In jazz, it is not unusual that a new creative approach begins with the band’s instrumentation. Through iconic pianist Paul Bley’s recommendation, the German saxophonist, bass clarinetist and flutist Gebhard Ullmann began his collaboration with Soul Note, the prestigious Italian jazz label that had won the Down Beat “best record label” category six times in the 1980’s. His first record for Soul Note was in New York in 1993. For this recording, Ullmann did away with a chordal instrument and instead formed a quartet consisting of himself along with a tenor saxophonist, bassist and drummer, three American musicians who just happened to be playing on the cutting edge of the new music. Ullmann's transatlantic collaboration proved to be influential in setting up his pioneering musical style, and grew into one of his most important projects. He continued to refine the group sound, making sure that the power of the music was not diluted by the intrusion of competitive horns attempting to out-play one another. His compositional concepts have a Mingus-like quality, as he intertwines divergent voices and conceptually oriented musical commentaries into thoughtful solos all rapped into the band context. Ullmann has continued to refine and develop his concept; now we have the unusual constellation with three wind instruments that tend to play at the bottom range of the register: Tenor saxophone/bass clarinet, trombone and baritone saxophone.


Gebhard Ullmann Basement Research »Impromptus and Other Short Works«

Impromptus and Other Short Works
Gebhard Ullmann Basement Research

2019 WhyPlayJazz (WPJ045)
CD + MP3 Album Download

Track listing

  1. Gospel  3:43
  2. Twelve Tones - Impromptu #5  5:07
  3. Impromptu #1  5:16
  4. 29 Shoes  4:45
  5. Kleine Figuren  3:12
  6. Lines - Impromptu #2  4:43
  7. Shifting Tonalities - Impromptu #3  6:09
  8. Air  2:31
  9. Sticks - Impromptu #4  3:17
  10. For Jim - Impromptu #6  4:35
  11. Almost Twenty-Eight  4:05


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Dass sie nun nach diversen Besetzungsänderungen mit dem partiell retrospektiven Album „Impromptus And Other Short Works“ endet, wird jeder bedauern, der kraftvoll-dynamische, zwischen europäischer und amerikanischer Tradition oszillierende Improvisa­tionskunst zu schätzen weiß.

Sven Thielmann, Fono Forum

„25 Jahre Basement Research“ das ist schon eine Ansage. In unserer heutigen Zeit so ein internationales Ensemble zusammen zu halten, das verdient viel Respekt! Nun markiert diese CD auch das Ende. Gebhard Ullmann wird mit neuen Projekten weitermachen. So ist das Ende aber auch gleichzeitig der Höhepunkt. [...] Titel für Titel ändert sich die Richtung, wechselt die Szenerie. Gekennzeichnet durch die große Bandbreite der Kompositionen.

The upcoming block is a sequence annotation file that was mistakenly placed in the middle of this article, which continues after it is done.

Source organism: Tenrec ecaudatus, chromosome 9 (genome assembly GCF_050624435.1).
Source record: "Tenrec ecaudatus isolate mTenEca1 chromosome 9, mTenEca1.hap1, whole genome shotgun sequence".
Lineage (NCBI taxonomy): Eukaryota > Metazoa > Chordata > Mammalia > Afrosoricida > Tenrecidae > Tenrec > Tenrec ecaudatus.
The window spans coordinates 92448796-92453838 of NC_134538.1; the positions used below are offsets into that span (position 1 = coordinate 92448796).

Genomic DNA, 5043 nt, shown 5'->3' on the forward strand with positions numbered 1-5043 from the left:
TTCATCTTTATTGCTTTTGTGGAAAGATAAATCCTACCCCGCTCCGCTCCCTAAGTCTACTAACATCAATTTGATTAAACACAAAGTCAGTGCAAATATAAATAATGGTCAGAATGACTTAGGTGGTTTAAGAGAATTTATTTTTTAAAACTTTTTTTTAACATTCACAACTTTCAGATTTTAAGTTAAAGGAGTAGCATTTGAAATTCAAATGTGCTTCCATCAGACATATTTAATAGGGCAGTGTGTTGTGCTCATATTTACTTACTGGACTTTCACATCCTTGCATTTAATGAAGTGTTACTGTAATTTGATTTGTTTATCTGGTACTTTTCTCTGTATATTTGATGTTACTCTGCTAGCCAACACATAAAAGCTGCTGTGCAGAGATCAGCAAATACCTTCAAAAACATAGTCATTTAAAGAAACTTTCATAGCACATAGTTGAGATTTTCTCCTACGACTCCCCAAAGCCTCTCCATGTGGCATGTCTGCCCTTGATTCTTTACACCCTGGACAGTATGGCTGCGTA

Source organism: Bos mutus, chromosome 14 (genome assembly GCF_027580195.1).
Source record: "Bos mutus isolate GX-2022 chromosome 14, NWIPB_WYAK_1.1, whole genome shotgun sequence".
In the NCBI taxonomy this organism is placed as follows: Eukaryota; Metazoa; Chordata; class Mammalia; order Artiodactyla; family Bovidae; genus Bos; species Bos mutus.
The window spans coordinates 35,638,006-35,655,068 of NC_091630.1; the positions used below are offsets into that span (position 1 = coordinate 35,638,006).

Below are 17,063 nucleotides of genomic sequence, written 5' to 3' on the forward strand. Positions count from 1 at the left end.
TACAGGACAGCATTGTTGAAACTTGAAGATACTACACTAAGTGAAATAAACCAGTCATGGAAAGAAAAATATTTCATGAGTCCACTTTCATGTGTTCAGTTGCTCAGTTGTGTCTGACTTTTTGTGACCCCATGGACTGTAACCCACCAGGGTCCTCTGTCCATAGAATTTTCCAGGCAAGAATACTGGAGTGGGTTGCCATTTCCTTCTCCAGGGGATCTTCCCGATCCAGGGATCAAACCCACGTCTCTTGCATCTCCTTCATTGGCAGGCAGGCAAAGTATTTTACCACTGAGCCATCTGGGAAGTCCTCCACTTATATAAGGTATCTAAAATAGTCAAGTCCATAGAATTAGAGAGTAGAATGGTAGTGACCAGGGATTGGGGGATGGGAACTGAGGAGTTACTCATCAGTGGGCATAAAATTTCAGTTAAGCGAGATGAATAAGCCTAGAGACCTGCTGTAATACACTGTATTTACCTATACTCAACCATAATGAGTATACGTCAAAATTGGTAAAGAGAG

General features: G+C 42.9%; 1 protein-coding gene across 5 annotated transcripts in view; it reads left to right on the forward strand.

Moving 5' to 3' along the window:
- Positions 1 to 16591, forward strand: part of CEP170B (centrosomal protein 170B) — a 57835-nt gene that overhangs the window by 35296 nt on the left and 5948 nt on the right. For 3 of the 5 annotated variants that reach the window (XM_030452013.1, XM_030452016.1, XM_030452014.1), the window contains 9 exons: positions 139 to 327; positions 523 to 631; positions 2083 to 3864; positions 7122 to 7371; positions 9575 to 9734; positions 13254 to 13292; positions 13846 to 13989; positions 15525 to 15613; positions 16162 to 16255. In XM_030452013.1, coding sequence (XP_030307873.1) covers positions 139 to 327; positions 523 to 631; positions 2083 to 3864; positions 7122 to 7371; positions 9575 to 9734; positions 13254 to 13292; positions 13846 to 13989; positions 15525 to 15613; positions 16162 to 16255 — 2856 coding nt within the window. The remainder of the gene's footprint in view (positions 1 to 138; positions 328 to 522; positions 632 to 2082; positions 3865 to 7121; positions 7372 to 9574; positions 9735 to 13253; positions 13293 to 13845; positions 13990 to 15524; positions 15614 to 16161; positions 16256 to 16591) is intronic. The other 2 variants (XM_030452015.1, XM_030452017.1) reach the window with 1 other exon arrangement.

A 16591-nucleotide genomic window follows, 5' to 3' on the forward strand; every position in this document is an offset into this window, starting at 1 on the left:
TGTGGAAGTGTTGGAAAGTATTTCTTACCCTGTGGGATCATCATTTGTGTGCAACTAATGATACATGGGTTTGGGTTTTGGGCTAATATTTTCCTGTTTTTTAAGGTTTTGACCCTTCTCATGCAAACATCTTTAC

Henry Karl, radiohoerer

Whatever you’d call Mingus, you could call Ullmann as well. To me his pieces for this group take their cue from Blues & Roots and Oh Yeah! — the bands with three or four low or low-ish horns, no trumpet or other high-pitched instrument on top, the spontaneity of their interpretation and the occasional burst of collective polyphony ensured by Mingus’s method of teaching them the pieces by ear. I doubt that’s how Ullmann does it, but whatever his method he achieves a similar level of warmth, flexibility and sheer humanity. [...] If you don’t know Ullmann’s music, this album is a very welcoming place to start.

Richard Williams,

Drive, passion, expression, vitality and original point of view are joined together to one place.

Avant Scena

The musicians Ullmann's assembled do a remarkable job making his material sound fresh and supporting one another.

textura, Ron Schepper

Six extemporary pieces get to showcase the musicians’ limber technique and spontaneous creativity. [...] This is a successful, enjoyable effort from a band that, knowing exactly where they want to go, has the intuition plus technical means to create winning music every step of the way.


This was a well done and exciting album, the group's eighth over the course of twenty five years with little sign of fatigue. Inspired by the likes of Albert Ayler, Archie Shepp, and Charles Lloyd the band uses their accomplishments as a challenge to explore the unknown and carve out their own path.

Tim Eiland, Music and More

Great music that consistently delves into the heart of the matter and, without skipping a beat, moves on to the next creative moment.

GPoint-Audio, Greg Drygala

Gebhard Ullmann, Weltbürger und Träger des Jazzpreises der Stadt Berlin 2017, zelebriert seine Impromptus in einer fokussierten Ästhetik, bei der jedes der kurzen Stücke anderswo ansetzt, um sich in einem kollektiven Bandsound zu entfalten. Gospel, Anklänge an Albert Ayler, Archie Shepp oder Charles Lloyd, Widmungen, verschränkte Improvisationen und immer neue Wendungen. Musik ist das, die immer wieder auf den Punkt kommt, um von dort abzuspringen.

Jazz-Fun, Jacek Brun

Dass der Jazz einmal in der Kirche und am Tanzboden zu Hause war, wird von der seit 25 Jahren bestehenden Band des deutschen Rohrblattlers Gebhard Ullmann wieder in Erinnerung gerufen. Die reibungs- und dissonanzfrohen Improvisationen lassen den fünf Musikern Freiheit zu allerlei Allotria, die aber nicht haltlos anarchisch umgesetzt wird, sondern auch circensische Funkiness à la Archie Shepp oder feierliche aylereske Inbrunst zulässt.

Klaus Nüchtern,